Under the Requirement to Correct Legislation, those with any unpaid taxes arising from overseas assets, have until 30 September to advise HMRC of the problem, and benefit from ‘normal’ penalties for an unprompted disclosure of typically between 10% and 30% of the tax due.
As of Friday 15 June, there were just 100 days left until that deadline.
Those who do not correct by 30 September will face massive new ‘failure to correct’ penalties. These start at 200% of the underpaid taxes, with the minimum penalty possible being 100%. A further uplift of 50% of the penalty imposed (a maximum of 300% of the tax) could be applied if HMRC can demonstrate that tax was deliberately evaded, by moving assets between jurisdictions. Finally, there is the possibility of a new ‘asset-based’ penalty of up to 10% of the value of the asset, and where taxes exceed £25,000, individuals may be ‘named and shamed’.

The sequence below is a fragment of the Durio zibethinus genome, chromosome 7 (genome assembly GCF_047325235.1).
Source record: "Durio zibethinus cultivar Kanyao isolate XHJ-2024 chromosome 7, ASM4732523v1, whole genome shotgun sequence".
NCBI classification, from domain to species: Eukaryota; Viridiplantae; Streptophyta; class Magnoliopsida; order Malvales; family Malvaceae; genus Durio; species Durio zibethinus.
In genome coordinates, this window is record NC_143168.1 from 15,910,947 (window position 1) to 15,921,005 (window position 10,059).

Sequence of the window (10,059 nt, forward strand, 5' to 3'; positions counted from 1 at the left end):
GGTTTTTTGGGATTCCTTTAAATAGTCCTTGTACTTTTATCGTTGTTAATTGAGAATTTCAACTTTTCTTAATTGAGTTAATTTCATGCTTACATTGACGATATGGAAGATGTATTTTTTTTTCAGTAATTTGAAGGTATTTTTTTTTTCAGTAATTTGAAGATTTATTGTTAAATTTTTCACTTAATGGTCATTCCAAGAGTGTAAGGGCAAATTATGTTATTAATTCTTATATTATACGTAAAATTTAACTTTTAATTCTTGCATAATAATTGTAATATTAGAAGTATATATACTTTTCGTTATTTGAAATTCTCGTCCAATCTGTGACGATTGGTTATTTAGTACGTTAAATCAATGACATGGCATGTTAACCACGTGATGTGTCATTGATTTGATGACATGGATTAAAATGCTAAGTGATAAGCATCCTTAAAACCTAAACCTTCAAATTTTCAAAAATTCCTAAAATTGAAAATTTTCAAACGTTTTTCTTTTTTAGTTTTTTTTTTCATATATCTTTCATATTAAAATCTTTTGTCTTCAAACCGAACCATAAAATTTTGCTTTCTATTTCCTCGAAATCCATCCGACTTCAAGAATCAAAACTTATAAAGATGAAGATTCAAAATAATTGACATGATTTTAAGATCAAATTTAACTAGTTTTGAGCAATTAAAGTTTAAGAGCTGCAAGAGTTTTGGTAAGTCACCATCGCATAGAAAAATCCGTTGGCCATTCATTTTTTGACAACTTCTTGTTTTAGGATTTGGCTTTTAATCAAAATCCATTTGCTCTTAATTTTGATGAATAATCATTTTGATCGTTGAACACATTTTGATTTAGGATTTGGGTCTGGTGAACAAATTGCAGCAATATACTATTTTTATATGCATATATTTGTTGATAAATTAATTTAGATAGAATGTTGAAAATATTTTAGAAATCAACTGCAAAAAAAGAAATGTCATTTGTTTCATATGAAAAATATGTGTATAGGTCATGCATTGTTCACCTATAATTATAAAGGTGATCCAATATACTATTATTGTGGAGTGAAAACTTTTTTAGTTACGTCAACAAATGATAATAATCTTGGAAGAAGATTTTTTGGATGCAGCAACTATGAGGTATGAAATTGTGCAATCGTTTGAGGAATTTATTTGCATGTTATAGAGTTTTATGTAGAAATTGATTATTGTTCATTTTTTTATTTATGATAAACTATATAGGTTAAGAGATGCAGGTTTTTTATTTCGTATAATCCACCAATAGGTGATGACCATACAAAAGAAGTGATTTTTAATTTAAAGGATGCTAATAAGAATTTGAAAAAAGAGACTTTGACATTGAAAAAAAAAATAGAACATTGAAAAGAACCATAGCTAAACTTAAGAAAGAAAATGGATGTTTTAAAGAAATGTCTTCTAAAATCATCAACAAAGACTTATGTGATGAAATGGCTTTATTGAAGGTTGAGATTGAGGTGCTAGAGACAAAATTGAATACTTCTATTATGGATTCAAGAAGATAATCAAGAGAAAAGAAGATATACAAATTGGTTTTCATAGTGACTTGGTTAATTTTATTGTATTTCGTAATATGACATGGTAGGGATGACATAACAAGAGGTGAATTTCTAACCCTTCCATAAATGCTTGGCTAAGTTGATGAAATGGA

These penalties relate specifically to the ‘failure to correct’ and so the behaviour that led to the initial failure to declare the income or gains is irrelevant.
Despite the looming deadline, HMRC has not yet clarified whether those with a disclosure to make need to have registered their intention to disclose the errors by 30 September, made a basic outline disclosure, or if comprehensive disclosure needs to have been made and accepted by HMRC by that date.
What you need to do
Taxpayers should act now in order to provide as much detail as possible, in order to minimise the risk of an HMRC argument that too little has been disclosed.